Grant Received from 100 Women Charitable Foundation = $47,500
Operation Freedom Paws uses dogs to radically improve the lives of the disabled. The organization empowers veterans and others to live a quality life by teaching them to train their own dogs and form certified service dog teams. The dogs, often provided by rescue organizations and shelters, are matched according to each client’s specific physical and psychological needs. There is no charge for the dogs or the 48-week (minimum) training program.
Operation Freedom Paws helps veterans with Post-Traumatic Stress (PTS), Traumatic Brain Injury (TBI), Military Sexual Trauma (MST) and/or mobility issues. Many veterans are at high risk of suicide unless they receive much-needed assistance dealing with these serious conditions. Adult civilians and children who suffer from diabetes, seizure disorders, severe allergies muscular dystrophy, cerebral palsy and autism also benefit from training their dogs to assist with their health conditions and physical disabilities.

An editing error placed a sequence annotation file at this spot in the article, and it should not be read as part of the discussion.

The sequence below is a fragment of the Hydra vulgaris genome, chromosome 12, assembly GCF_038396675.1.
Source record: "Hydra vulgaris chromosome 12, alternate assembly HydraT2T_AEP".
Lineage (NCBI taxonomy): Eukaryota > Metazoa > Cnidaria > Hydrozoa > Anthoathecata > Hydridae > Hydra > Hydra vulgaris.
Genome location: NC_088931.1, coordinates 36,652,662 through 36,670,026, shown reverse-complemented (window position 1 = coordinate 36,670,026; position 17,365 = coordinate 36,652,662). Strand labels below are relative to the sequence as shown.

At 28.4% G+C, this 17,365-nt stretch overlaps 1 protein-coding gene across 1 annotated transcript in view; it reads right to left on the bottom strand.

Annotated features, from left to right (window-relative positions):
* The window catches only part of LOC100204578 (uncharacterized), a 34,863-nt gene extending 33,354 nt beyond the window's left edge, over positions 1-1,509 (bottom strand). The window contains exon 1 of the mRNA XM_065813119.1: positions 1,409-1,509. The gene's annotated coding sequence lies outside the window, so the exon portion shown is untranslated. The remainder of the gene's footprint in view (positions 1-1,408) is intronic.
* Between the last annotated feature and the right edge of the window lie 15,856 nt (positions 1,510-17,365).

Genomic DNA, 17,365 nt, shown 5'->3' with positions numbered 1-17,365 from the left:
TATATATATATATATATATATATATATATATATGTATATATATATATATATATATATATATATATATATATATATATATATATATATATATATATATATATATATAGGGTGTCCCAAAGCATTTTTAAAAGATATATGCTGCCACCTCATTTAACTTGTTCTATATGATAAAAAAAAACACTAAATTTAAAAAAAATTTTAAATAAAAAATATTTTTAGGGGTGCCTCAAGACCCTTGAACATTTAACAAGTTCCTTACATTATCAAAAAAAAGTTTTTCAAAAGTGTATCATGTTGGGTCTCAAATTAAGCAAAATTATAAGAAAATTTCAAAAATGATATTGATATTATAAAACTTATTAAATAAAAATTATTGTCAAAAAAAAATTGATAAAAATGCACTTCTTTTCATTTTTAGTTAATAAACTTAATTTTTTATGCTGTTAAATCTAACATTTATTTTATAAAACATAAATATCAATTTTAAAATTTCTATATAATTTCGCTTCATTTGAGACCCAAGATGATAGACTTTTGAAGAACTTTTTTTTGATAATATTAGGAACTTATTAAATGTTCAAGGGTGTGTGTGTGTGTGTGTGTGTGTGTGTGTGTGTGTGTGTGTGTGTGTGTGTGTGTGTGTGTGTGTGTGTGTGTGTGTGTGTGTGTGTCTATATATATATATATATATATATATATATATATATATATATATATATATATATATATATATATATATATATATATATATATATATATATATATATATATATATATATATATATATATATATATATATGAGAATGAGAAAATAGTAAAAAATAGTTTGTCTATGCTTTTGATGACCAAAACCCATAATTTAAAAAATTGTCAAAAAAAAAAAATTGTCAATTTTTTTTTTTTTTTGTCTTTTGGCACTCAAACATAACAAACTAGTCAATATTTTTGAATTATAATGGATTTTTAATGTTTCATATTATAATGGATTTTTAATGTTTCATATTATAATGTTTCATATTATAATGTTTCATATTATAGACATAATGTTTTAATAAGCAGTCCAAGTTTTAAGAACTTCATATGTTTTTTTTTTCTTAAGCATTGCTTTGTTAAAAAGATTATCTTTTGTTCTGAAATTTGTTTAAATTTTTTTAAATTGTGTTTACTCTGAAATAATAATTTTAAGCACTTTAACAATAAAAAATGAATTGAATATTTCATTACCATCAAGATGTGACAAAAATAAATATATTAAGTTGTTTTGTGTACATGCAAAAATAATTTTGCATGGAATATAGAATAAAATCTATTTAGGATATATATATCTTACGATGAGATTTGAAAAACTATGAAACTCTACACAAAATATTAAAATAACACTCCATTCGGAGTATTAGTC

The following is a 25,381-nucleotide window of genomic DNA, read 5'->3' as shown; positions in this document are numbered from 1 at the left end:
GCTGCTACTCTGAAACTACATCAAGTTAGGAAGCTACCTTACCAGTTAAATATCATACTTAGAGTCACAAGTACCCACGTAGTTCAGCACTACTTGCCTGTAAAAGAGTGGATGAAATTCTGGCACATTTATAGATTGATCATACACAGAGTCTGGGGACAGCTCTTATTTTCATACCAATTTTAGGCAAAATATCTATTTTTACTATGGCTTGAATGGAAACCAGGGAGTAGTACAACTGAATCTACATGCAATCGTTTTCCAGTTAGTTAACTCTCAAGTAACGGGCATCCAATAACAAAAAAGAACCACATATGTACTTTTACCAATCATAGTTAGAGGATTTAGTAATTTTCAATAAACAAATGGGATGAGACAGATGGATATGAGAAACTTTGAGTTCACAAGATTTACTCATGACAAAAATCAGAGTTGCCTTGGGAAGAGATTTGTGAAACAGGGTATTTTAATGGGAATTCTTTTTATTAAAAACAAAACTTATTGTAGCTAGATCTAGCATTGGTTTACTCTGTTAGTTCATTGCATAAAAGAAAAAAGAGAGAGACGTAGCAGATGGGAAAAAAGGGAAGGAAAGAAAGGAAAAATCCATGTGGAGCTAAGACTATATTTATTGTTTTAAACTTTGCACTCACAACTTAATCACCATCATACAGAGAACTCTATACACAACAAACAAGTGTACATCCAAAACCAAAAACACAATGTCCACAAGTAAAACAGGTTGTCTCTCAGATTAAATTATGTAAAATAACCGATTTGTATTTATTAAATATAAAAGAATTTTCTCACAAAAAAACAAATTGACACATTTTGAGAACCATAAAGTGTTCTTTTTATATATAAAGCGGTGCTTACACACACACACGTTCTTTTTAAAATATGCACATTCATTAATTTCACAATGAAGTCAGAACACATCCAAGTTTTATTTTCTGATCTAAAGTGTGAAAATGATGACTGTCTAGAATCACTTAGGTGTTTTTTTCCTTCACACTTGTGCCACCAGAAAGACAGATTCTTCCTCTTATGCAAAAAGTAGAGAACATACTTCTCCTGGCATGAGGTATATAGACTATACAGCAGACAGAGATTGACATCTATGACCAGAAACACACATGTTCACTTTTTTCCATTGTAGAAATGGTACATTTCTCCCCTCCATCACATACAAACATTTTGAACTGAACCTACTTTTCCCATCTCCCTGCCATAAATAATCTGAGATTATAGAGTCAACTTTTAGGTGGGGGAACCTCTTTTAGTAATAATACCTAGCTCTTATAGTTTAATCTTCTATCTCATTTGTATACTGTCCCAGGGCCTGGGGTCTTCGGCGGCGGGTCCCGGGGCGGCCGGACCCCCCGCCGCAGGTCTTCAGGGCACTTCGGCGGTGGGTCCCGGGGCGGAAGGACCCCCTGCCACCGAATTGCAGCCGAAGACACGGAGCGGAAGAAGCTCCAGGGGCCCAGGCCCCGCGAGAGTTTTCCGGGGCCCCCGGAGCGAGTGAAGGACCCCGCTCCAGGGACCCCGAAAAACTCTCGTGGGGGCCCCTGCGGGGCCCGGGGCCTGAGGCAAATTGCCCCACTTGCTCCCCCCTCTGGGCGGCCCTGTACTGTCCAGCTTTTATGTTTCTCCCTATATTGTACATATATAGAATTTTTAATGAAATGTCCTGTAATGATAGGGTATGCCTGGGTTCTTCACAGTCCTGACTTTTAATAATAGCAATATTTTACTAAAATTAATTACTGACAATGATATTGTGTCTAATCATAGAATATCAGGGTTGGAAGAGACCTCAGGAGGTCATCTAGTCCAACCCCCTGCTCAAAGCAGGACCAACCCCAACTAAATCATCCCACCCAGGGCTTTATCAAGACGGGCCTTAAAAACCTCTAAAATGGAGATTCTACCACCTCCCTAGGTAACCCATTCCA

As the organization has grown, Operation Freedom Paws has added role-playing exercises to help clients respond confidently and learn how to self-advocate. In the spring and fall, family members and clients travel to Yosemite for additional training, socializing, playing games, and relaxing. Clients become comfortable travelling with their dogs in unfamiliar settings and develop relationships that often continue long after clients become certified.
The final step of the certification process is a 7-hour monitored public access test in which the client demonstrates control of his or her service dog while taking it in and out of vehicles, into restaurants and grocery stores, and around children and unfamiliar dogs. After becoming certified, many clients remain active in the Operation Freedom Paws Family because “everything, every day is a training opportunity.”
A grant from 100 Women Charitable Foundation will allow Operation Freedom Paws to expand into and equip a larger San Martin facility. The facility will allow the organization to accept new clients from the over 85-person waiting list and provide a more effective training environment. The new facility will also help Operation Freedom Paws become more self-sustaining by offering for-fee services to the general public such as boarding, grooming, and doggie daycare.